To summarise: Norberg-Schulz offers a deep analysis from a Western point of view and raises awareness of the topic. However, he gives scant advice on designing for locality in contemporary and future urbanisation projects on previously unsettled territory.
Inevitably, many community-based initiatives tend to be framed in conventional terms—a “wished-for world” based on familiar ideals from the past. What is most challenging under such dislocated conditions is to envisage new strategic possibilities that can deliver long-term “necessities of landscape performance.” Brett Milligan’s concept of “corporate ecologies” envisages strategic action being implemented through organizational networks, rather than by top-down policy or single site intervention. In Christchurch, it is not corporations, but non-governmental organizations and not-for-profits such as Gap Filler, Greening the Rubble, and the Student Volunteer Army that have emerged as key agents in bottom-up recovery actions. They prefigure a significant extension of landscape architectural activity from specific sites, to multiple spaces and places of engagement with landscapes—where human relationships with landscape are “designed” through manipulating the tools and practices of everyday life.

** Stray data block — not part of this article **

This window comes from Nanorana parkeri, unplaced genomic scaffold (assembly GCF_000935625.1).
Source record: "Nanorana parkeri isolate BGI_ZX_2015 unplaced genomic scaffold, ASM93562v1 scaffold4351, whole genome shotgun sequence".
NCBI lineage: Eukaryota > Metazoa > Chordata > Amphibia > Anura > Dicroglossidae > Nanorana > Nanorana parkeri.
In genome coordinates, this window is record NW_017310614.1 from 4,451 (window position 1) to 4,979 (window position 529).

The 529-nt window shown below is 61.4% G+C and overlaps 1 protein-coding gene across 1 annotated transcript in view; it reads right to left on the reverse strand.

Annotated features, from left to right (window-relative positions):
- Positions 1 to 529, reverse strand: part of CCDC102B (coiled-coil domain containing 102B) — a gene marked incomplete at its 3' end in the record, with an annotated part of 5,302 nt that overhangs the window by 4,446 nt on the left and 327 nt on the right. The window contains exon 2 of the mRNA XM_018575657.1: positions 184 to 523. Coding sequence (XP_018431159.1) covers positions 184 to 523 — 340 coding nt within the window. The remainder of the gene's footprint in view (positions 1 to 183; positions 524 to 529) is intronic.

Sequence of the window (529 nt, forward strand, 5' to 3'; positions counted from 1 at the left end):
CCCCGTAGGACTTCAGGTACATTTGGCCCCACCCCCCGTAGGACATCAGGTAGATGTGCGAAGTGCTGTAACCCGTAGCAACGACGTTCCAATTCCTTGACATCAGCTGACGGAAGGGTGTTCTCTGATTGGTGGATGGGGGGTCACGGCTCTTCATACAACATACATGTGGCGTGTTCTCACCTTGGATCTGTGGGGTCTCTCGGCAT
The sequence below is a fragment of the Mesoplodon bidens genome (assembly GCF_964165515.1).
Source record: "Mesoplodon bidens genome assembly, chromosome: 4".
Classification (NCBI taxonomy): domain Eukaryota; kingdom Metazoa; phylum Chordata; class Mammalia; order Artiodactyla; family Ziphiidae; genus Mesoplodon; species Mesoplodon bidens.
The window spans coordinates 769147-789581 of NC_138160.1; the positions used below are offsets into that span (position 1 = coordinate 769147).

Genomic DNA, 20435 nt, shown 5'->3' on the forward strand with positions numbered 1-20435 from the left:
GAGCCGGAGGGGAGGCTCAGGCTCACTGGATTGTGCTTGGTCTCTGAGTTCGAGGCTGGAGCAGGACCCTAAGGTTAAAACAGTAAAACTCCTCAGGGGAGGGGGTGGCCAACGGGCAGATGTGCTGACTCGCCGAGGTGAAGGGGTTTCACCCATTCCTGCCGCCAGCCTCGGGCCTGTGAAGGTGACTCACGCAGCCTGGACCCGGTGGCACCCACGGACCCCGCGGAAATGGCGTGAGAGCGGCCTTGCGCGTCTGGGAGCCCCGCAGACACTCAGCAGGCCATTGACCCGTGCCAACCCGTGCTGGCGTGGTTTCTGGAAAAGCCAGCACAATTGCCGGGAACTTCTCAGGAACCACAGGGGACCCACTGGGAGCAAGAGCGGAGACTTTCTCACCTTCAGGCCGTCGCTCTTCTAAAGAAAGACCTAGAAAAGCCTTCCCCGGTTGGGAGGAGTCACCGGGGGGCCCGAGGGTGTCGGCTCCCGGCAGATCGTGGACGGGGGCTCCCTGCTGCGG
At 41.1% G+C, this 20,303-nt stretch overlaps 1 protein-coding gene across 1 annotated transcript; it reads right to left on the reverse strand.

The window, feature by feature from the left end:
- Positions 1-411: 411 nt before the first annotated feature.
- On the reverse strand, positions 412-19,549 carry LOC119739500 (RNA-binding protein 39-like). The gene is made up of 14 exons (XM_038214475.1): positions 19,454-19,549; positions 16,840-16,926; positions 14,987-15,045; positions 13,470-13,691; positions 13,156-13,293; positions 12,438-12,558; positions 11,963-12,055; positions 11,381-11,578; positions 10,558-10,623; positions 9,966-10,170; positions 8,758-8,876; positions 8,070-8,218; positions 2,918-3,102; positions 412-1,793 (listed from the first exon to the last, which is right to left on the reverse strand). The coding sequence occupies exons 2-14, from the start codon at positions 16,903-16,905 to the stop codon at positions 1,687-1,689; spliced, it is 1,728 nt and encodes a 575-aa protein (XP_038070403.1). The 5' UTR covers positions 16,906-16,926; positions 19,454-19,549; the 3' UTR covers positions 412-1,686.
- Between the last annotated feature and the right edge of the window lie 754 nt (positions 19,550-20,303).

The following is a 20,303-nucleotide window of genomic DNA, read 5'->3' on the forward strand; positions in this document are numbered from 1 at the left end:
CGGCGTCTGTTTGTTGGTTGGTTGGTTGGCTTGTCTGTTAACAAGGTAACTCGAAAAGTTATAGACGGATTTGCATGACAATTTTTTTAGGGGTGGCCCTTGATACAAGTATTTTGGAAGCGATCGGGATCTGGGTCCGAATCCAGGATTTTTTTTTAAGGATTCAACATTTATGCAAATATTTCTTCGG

Perhaps the problem is that, as designers, we misunderstand the significance of indeterminacy. The contemporary world is in thrall to the paradigm of choice and open-ended possibilities—What would you like to buy? Which scene do you prefer? Which design should we select and how many different ways might it turn out? Sudden, unpredictable, and traumatic landscape transformations challenge the presumption of ever-expanding choice and the excitement of uncertainty, and instead focus attention upon how to make decisions over those things that are vital to life and which we can have some hope of influencing.
Following this logic, Iris Marion Young, in her influential book Justice and the Politics of Difference, offers a cultural politics concerned to explain (in)justice also beyond ‘equitable distribution of life’s necessities, comforts, luxuries and burdens, to include the potential for people to participate fully in the conditions, situations and decision processes that give rise to particular distribution in the first place’. Young’s theory is important because she demonstrates how injustice or oppression is always social, contingent and systemic. This allows her to identify more than one source (i.e. the economic, distributive system) of oppression. In outlining five facets, or ‘five faces of oppression’ – exploitation, marginalization, powerlessness, cultural imperialism and violence – Young draws attention to the multifarious ways (in)justice is (re)produced.